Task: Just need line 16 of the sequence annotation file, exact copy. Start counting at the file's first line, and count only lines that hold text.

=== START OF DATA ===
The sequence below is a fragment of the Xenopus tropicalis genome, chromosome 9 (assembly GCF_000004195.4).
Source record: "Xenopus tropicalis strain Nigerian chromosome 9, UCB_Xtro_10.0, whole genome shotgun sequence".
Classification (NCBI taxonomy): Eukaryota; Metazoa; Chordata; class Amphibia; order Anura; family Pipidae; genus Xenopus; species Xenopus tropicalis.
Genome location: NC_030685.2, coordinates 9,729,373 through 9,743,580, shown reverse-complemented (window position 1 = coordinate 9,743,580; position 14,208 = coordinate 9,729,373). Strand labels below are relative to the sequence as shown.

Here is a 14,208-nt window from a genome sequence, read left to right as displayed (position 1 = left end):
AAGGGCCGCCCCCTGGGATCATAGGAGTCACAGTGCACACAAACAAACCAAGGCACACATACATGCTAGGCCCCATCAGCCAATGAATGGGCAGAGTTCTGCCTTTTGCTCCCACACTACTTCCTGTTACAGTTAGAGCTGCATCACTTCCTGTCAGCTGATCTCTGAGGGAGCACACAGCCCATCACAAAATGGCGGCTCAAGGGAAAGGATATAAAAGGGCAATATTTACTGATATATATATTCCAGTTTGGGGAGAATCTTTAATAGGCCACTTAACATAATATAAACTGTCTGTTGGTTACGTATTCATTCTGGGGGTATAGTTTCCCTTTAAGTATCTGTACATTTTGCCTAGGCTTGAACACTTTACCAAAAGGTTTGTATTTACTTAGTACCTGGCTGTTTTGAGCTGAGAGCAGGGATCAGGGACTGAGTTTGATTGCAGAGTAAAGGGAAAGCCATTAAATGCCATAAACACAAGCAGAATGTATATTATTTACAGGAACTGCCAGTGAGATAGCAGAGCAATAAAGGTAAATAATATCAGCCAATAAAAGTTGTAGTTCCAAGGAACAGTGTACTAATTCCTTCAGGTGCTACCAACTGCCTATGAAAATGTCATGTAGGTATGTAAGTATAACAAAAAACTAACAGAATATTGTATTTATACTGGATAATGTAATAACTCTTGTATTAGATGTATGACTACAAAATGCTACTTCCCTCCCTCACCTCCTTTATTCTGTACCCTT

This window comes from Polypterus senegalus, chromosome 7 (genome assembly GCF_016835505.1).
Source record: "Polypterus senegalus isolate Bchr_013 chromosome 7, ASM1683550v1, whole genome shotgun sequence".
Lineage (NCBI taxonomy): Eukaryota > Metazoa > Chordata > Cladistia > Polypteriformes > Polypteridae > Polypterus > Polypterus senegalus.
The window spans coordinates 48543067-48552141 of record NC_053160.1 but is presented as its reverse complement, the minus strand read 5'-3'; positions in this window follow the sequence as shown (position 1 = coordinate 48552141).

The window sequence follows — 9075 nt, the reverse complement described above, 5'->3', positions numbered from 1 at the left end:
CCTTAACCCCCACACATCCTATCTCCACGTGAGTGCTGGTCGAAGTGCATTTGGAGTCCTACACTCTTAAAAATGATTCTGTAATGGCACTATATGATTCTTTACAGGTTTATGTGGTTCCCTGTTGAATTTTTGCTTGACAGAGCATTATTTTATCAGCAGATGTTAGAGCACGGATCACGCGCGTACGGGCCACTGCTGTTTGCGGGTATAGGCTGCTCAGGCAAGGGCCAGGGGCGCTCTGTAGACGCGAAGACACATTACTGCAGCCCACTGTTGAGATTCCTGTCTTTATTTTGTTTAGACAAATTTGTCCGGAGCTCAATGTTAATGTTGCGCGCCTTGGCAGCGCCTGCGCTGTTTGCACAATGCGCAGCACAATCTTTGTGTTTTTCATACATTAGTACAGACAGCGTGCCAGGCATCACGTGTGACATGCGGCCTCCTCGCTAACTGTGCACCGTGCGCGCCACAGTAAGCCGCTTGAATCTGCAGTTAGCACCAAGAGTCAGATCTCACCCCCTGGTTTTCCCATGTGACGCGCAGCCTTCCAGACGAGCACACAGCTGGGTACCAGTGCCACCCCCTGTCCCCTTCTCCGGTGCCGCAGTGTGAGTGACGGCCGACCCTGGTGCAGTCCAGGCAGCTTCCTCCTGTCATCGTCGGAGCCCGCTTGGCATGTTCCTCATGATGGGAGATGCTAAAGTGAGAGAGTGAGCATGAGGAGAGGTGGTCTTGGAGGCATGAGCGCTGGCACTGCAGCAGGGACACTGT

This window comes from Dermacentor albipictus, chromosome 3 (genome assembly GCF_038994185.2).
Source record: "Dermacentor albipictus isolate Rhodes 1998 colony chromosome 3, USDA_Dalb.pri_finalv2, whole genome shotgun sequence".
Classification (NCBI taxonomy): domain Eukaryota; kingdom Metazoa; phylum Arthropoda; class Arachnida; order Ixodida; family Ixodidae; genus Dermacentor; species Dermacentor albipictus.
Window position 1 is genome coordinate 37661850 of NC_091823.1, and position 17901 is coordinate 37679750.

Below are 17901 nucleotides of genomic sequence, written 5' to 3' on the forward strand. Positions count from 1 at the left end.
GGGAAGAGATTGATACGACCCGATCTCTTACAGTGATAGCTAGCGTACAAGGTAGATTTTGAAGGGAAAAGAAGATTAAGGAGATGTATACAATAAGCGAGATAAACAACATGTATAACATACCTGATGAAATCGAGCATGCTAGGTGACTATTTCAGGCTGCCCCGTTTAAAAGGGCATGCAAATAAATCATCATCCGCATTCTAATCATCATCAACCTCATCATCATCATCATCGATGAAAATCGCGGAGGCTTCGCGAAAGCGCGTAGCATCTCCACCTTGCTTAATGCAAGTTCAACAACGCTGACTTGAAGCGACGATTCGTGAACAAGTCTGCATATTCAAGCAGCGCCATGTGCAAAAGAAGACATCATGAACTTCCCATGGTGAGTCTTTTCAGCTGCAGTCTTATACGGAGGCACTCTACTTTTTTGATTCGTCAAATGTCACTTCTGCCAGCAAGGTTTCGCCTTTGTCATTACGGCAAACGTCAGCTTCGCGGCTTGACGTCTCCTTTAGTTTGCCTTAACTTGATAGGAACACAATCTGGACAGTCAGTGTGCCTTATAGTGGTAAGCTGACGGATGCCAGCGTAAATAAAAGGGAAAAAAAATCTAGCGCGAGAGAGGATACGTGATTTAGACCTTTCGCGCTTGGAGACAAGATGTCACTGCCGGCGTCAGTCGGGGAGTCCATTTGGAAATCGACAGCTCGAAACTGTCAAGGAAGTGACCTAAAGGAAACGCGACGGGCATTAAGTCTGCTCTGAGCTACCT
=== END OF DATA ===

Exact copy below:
Window position 1 is genome coordinate 37661850 of NC_091823.1, and position 17901 is coordinate 37679750.